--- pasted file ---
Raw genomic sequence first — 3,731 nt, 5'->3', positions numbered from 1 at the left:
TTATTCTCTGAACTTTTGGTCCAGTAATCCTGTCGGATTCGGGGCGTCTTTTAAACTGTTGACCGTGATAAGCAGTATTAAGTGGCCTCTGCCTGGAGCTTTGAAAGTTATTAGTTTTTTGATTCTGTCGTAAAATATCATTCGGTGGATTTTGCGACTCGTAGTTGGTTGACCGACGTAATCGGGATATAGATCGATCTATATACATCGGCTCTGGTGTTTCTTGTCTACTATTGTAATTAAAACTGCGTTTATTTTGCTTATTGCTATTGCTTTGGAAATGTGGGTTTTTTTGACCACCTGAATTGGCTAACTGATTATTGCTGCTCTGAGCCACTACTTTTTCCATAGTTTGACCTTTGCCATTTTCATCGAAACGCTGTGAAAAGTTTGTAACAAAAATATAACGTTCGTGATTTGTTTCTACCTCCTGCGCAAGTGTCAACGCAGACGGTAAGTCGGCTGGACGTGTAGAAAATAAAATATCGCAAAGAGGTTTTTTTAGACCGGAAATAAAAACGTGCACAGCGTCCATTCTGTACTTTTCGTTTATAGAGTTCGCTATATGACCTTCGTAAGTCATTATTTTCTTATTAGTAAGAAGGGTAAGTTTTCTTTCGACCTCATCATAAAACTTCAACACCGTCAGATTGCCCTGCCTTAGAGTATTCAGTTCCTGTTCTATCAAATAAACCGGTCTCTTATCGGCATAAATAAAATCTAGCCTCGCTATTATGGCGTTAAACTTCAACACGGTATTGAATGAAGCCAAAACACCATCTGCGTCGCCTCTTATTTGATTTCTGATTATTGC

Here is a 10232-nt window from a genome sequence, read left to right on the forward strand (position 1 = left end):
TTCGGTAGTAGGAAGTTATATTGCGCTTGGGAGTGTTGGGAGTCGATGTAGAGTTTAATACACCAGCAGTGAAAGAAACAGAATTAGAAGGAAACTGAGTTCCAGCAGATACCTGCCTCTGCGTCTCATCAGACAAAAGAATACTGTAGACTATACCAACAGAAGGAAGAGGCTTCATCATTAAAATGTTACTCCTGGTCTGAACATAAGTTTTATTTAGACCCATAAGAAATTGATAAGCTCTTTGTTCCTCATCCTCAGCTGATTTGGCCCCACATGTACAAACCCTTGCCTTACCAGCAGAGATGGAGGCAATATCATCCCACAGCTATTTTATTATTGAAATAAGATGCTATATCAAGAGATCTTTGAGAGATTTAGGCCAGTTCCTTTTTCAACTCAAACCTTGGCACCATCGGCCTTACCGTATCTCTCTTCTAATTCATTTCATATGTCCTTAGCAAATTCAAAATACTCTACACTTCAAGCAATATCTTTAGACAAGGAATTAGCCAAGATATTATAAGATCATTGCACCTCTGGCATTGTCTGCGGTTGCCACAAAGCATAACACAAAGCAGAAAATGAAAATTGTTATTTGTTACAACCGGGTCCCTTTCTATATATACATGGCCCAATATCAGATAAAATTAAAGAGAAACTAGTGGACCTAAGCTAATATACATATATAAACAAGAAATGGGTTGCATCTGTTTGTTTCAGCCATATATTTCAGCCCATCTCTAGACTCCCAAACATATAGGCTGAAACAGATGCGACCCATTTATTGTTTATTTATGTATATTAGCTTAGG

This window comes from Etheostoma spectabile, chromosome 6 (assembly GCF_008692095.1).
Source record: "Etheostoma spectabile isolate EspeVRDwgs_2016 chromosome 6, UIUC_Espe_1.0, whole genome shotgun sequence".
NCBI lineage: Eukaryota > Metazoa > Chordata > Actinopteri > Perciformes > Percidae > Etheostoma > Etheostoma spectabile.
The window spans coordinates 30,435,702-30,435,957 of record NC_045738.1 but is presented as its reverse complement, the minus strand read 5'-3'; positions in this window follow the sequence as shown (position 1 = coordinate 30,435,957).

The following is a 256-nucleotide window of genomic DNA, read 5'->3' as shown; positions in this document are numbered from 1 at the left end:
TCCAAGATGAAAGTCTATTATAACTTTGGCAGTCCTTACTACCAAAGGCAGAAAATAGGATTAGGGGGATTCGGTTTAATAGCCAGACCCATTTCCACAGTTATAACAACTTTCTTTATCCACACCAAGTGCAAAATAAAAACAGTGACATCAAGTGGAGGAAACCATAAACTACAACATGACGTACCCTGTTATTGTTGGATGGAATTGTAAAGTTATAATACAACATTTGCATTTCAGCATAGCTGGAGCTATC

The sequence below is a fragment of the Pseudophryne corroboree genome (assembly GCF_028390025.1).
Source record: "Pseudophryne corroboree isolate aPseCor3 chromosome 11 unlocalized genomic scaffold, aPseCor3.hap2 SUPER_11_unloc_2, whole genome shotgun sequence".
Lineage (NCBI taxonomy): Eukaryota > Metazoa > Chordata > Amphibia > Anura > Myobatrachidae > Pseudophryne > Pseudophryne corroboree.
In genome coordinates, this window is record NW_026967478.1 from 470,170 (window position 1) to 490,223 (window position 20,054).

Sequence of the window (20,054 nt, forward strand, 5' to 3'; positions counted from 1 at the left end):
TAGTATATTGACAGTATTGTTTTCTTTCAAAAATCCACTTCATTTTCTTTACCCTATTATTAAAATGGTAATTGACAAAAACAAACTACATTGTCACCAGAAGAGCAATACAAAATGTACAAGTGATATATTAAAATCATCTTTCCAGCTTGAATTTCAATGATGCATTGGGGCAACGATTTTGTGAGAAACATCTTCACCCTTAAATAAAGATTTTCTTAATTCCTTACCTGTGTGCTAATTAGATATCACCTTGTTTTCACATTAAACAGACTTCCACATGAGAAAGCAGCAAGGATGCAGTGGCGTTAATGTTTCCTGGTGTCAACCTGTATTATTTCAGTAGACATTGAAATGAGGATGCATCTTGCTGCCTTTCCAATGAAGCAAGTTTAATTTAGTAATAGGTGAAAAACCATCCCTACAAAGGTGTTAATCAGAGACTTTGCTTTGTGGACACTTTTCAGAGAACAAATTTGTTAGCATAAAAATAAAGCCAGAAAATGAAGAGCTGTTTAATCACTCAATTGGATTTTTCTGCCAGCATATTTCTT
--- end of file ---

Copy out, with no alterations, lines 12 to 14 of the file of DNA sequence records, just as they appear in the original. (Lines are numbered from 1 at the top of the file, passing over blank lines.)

Source record: "Pseudophryne corroboree isolate aPseCor3 chromosome 11 unlocalized genomic scaffold, aPseCor3.hap2 SUPER_11_unloc_2, whole genome shotgun sequence".
Lineage (NCBI taxonomy): Eukaryota > Metazoa > Chordata > Amphibia > Anura > Myobatrachidae > Pseudophryne > Pseudophryne corroboree.
In genome coordinates, this window is record NW_026967478.1 from 470,170 (window position 1) to 490,223 (window position 20,054).